What is the number one communication tool a dentist can use with their lab? It’s not something that can be written down or verbally communicated; it’s a camera. A picture is worth a thousand words, and a camera provides the information necessary for labs to succeed. With high-quality case pictures, your lab can create the best esthetics without seeing the patient, giving you the best chance for a successful restoration. Here are a few tips for taking better case pictures.

Retract the patient.

If you don’t retract the patient, their lips may get in the way and cast shadows that gray out teeth. Make sure you always retract the patient for pictures of both anterior and posterior teeth.

case pictures

Shoot different angles.

Shooting images straight on is good, but shooting different angles provides an additional level of detail. After you take a picture straight on, take one pointing straight down at a 45-degree angle. This will pick up the incisal translucency of anterior, upper teeth.

case pictures

Avoid using your phone.

Pictures taken on your phone are better than nothing, but they won’t give you characterization details like white spots and translucency.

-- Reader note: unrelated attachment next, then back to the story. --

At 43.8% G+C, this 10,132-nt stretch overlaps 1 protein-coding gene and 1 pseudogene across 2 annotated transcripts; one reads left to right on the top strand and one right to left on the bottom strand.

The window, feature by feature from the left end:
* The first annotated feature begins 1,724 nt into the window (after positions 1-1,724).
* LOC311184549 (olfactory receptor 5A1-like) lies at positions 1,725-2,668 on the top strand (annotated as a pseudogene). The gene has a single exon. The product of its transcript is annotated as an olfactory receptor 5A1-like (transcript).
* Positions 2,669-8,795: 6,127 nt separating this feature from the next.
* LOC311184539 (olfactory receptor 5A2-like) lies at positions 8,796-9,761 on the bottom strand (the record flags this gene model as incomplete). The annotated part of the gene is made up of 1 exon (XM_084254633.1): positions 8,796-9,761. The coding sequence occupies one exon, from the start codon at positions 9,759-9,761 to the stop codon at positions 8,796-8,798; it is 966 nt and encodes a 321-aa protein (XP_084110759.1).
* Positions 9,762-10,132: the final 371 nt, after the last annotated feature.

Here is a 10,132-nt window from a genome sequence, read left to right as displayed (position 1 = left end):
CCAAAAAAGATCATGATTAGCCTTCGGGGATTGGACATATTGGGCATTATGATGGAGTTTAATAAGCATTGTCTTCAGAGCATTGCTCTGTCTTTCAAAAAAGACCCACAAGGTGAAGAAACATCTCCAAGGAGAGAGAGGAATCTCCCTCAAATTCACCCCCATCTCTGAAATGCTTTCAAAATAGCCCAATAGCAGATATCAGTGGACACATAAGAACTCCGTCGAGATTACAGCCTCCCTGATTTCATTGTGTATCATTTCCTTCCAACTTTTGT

case pictures

Invest in an SLR camera.

SLR cameras can be customized for dental photography and can be delivered to you ready to go preprogrammed with the proper lens and flash right out of the box. We recommend purchasing cameras from PhotoMed. (Mention our name for a discount!)

case pictures

Capture the Dentin shade.

The Dentin shade is a critical component of all-ceramic restorations. Take the shade of the patient before and after prep, holding the shade tab right next to the tooth or writing down the number if you don’t have shade guide tabs.

Consider background and lighting.

Put a black background behind the tooth to better reflect light and capture translucency. And don’t forget to turn off the operatory light, which can blow out image details.

Send digital files.

Send case pictures with the Rx, but don’t print them out. Printed pictures lose clarity, making them less accurate. The lab wants to see what the camera sees, not your printer. And don’t forget to label the images. You can include them on a memory stick, which we will return with the case.

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